I mentioned Queer as Folk in a previous post about its creator Russel T Davies but I think it’s about time this groundbreaking TV programme got its own post. British LGBT TV history can be talked about in terms of pre/post-Queer as Folk such was its impact on gay programming. It was the first show of its kind, a no-holds barred glimpse into contemporary gay life, with storylines including; being ‘out’ in the workplace, gay parentage and gay sex.
Queer as Folk first hit our screens back in 1999 on Channel 4, it follows the lives of three gay men living in Manchester; Stuart, Vince and Nathan. Stuart is a powerful, beautiful and always gets we he wants, his best friend Vince is a lot more reserved and gentle but hopelessly (and unrequitedly) in love with Stuart. Vince’s affectations are put under further strain when young Nathan comes along and starts a relationship with Stuart. The series takes us on the journey of these three men’s intertwined relationships with each other.
The show provoked somewhat of a media storm and was even publicly denounced by gay rights group Stonewall for portraying negative stereotypes of gay men. This is a criticism often thrown at QAF and granted, there’s a lot of drug use, a lot of promiscuity and some would argue, little else but like it or not, this is a part of gay culture that exists and all Davies did was portray three men living in it. Ultimately, the more nuanced and diverse gay programming that we’re seeing today would not have been possible if it weren’t for Queer as Folk,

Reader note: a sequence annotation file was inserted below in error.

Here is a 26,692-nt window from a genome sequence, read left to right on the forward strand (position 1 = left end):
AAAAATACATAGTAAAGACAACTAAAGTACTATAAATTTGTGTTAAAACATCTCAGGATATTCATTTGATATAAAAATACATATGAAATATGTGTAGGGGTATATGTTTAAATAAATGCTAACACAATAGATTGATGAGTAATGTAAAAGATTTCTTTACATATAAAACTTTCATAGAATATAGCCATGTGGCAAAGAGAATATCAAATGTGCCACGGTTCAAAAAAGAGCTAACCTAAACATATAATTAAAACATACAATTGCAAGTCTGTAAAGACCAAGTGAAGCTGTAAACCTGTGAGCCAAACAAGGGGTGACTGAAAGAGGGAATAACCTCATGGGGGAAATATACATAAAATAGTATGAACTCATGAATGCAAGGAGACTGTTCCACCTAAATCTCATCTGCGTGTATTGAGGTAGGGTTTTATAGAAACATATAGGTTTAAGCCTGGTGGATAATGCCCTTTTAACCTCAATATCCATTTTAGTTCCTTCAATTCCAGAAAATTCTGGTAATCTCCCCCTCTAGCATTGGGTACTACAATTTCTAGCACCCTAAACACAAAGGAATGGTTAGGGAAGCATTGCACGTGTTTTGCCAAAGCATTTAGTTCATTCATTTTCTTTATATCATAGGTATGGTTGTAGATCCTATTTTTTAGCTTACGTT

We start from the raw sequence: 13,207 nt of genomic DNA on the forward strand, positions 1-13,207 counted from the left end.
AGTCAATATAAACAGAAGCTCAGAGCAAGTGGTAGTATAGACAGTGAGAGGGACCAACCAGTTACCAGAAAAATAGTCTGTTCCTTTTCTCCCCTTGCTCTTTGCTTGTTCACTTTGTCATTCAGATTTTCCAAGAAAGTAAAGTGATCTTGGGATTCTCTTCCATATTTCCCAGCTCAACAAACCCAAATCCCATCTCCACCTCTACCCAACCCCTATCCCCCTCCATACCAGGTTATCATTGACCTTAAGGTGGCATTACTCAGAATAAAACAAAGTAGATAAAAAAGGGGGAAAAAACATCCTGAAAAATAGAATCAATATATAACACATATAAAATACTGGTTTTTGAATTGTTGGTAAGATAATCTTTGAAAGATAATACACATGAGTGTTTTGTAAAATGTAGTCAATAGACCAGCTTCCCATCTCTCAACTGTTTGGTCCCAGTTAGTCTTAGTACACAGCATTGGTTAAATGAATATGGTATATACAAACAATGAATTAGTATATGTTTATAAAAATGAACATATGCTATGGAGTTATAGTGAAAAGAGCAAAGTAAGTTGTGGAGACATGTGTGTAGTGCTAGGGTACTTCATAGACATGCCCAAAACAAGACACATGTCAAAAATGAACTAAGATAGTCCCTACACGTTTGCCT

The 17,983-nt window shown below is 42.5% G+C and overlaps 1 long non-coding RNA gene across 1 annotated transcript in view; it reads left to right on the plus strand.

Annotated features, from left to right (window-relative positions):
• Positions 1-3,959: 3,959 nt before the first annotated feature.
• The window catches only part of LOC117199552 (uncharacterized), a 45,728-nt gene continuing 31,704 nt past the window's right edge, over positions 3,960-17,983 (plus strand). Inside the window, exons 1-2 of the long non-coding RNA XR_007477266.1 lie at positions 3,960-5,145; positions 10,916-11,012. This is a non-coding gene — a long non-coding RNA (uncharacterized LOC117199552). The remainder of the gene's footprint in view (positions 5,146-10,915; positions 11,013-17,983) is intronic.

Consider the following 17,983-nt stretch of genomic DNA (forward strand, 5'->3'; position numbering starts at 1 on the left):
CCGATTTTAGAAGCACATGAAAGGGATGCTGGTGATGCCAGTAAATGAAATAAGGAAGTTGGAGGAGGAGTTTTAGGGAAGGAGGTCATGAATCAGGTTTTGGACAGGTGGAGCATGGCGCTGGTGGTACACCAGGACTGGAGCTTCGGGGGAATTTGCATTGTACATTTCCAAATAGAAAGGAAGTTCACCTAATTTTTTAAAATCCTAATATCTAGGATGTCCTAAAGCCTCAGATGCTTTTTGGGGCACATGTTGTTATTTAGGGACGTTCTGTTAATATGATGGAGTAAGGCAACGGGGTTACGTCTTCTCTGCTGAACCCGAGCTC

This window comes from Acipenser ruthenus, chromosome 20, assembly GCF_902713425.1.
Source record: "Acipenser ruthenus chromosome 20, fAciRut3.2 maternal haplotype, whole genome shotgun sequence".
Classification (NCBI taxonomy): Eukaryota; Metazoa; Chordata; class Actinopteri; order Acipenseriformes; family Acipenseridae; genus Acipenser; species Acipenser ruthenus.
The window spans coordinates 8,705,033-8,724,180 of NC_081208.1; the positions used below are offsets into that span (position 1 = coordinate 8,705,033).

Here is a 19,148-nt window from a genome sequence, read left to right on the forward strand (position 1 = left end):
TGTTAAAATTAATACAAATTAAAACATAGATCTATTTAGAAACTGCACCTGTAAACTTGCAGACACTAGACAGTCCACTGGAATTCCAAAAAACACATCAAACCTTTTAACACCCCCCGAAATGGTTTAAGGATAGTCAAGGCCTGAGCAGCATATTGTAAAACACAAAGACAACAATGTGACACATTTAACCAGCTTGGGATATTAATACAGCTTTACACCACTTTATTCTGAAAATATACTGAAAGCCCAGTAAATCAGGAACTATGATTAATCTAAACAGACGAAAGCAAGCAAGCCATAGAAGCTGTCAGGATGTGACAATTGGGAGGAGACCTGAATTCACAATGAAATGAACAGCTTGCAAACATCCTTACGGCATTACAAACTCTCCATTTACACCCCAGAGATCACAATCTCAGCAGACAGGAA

Queer as Folk only lasted 2 short series on British TV but was picked up by the Americans who created their own version. The first series was almost identical to the British version, albeit slightly more glamorous, but as the series continued for 5 series it really came into its own with interesting plotlines and character development.
The series can be watched for free on 4od, here.